Field sobriety testing in Virginia DUI cases come with all sorts of nuances. Upon suspicion of DUIs, law enforcement will have a person do field sobriety tests and they will walk the person through those one by one to confirm or dispel suspicions that the person might be under the influence.
A person can always decline field sobriety tests, which is recommended because they are not particularly helpful. There are three that are standardized and certified by NHTSA, the National Highway Traffic Safety Association. There is the horizontal gaze nystagmus, which is a device pointed at a person’s eye to measure sobriety. To learn more about what steps to take at a DUI stop and the potential impact if can have on your case, call today.
NHTSA states that as person’s blood alcohol concentration increases, more indications of intoxication will appear. Unfortunately, this type of test does not have a high rate of accuracy. It is only about 77% accuracy when done correctly, but it is almost never done correctly. I always advise to go find an attorney who knows a lot about this because field sobriety tests in Virginia DUI cases should not be presented as credible evidence that somebody had probable cause to arrest a person.
The next steps that law enforcement tend to check for sobriety are the walk-and-turn and stand on one leg or divided attention tests. Walk and turn is a test that was standardized by NHTSA. These two tests, however, are even less accurate than the horizontal gaze nystagmus when administered correctly, and that is 68% accuracy of assuring whether or not somebody is at 0.10 BAC or above.
There is a lot of room for discussion and for error in inaccurate tests, especially if the officer is not administering it correctly and not giving the instructions correctly. For the walk and turn, a person must take nine steps, back turn in a certain way, keep hands at their side, heel to toe, and count out loud to ensure their sobriety. If a person does not do this field sobriety test correctly or if they skip things, they could say, “combined with these other things I observed, it is enough to find probable cause or not find probable cause” in a Virginia DUI case.
The one-legged stand is another test that is a divided attention test by NHTSA. A person would stand on one leg with the other leg held about six inches off the ground. This test, again, has 60% effectiveness. A person needs a lawyer who can examine the situation and claim that it was not administered correctly, which makes the test less credible.
After the person does the field sobriety tests, they will offer the person a PBT, the Preliminary Breath Test, which is where the person blows into a device and it gives them a preliminary blood alcohol level. This test cannot be used against the person in court in the state of Virginia unless the attorney challenges probable cause, which they are always going to want to do. It is recommended that a person does not do the preliminary breath test.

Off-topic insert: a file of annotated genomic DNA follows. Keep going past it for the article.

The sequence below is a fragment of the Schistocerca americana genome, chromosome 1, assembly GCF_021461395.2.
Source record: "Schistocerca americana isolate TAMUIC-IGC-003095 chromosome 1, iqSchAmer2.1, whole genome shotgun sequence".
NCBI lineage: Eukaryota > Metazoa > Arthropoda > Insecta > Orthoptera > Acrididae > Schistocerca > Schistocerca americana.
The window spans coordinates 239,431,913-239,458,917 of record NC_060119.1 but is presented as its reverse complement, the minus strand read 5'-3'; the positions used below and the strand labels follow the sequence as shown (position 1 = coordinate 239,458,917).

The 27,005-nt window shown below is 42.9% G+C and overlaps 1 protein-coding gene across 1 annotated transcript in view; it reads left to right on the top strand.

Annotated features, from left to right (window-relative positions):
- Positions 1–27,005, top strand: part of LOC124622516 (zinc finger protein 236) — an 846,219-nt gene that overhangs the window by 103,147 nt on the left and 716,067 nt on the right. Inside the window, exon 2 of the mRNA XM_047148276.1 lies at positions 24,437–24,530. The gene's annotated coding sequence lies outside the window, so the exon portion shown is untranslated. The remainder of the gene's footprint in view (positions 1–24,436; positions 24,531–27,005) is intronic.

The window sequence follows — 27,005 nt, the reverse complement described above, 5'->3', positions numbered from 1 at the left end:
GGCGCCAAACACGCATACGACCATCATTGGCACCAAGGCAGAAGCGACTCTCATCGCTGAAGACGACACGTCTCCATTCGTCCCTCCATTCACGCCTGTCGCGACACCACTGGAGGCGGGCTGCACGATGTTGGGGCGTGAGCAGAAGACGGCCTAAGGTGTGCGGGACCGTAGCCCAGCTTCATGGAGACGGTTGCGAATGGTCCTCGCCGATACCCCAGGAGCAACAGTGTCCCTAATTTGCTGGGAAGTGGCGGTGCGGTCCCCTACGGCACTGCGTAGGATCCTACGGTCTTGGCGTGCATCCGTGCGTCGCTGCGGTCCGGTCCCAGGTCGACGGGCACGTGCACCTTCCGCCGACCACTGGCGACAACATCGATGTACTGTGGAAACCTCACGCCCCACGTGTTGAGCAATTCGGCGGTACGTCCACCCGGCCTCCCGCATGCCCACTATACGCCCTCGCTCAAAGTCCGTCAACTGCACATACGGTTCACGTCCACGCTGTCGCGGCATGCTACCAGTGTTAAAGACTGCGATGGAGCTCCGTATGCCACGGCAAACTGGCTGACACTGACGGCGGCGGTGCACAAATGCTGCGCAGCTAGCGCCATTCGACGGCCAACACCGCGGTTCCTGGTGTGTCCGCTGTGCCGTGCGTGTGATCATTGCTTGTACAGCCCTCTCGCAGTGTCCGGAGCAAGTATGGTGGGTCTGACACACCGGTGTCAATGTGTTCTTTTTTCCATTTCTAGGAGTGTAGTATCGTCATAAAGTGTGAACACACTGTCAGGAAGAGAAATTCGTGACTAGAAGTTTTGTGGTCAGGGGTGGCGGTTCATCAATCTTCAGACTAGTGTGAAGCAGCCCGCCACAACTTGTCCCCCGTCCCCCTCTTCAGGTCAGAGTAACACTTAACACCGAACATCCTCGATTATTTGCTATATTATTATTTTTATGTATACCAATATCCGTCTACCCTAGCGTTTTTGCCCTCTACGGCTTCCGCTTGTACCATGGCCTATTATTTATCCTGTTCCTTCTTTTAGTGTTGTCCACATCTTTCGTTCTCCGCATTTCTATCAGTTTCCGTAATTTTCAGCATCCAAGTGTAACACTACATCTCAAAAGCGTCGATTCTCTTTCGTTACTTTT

At that point, if they find that there is probable cause to arrest a person, then law enforcement will arrest the person. If a person is driving on a highway, the person gives what is called implied consent to have their breath taken at the station, which means that the person has to submit to a breath sample at the station or else their license will be administratively suspended for one year.
Despite NHTA’s national standards, remember that field sobriety tests are not universally accurate. If the officer has not been trained to administer the test properly, or if the test is not given in an appropriate environment (level, dry ground with adequate lighting), the results can be flawed. In such instances, your field sobriety test results may be found inadmissible in court, which sometimes means the charge against you must be dismissed.
This is why drivers should carefully consider whether to respectfully decline any SFST. It is their right, and they should be mindful if they have any condition that could give the police officer a false impression.
One important point to remember is that the officer administering the test has made an initial judgment that the driver might be under the influence of some form of intoxicant. With this pre-formed judgment, it is possible the officer could misread clues simply because he or she might be looking for something that isn’t really there. The results of the SFSTs are compromised if the officer deviates from the standardized procedures, and mistakes are easily – and often – made.
Additionally, during their training, memorizing all the details of how to properly administer field sobriety tests is just one of many procedures that officers must accomplish. So, it is not unusual for them to forget details of administering SFSTs. When that happens, it’s usually done unintentionally.
However, the NHTSA training manual is clear that any deviations from standard testing procedures compromise the validity of the tests. But mistakes are still mistakes, and the law cannot allow mistakes in procedure to compromise evidence.
Remember, failing a field sobriety test does not always mean you were intoxicated. Unlike blood and breath alcohol testing, sobriety tests are highly subjective. There’s really no scientific way to determine whether or not you were actually under the influence of drugs or alcohol at the time the test was administered because they’re based on personal subjectivity rather than factual data.
There are different factors that officers look for in different stages of the DUI process, examination, and arrest. Each of them is complicated and specialized. Having an attorney who is able to effectively look through the sobriety test evidence, take it apart, and then cross-examine the officers is extremely important for Virginia DUI cases.Call an attorney today.
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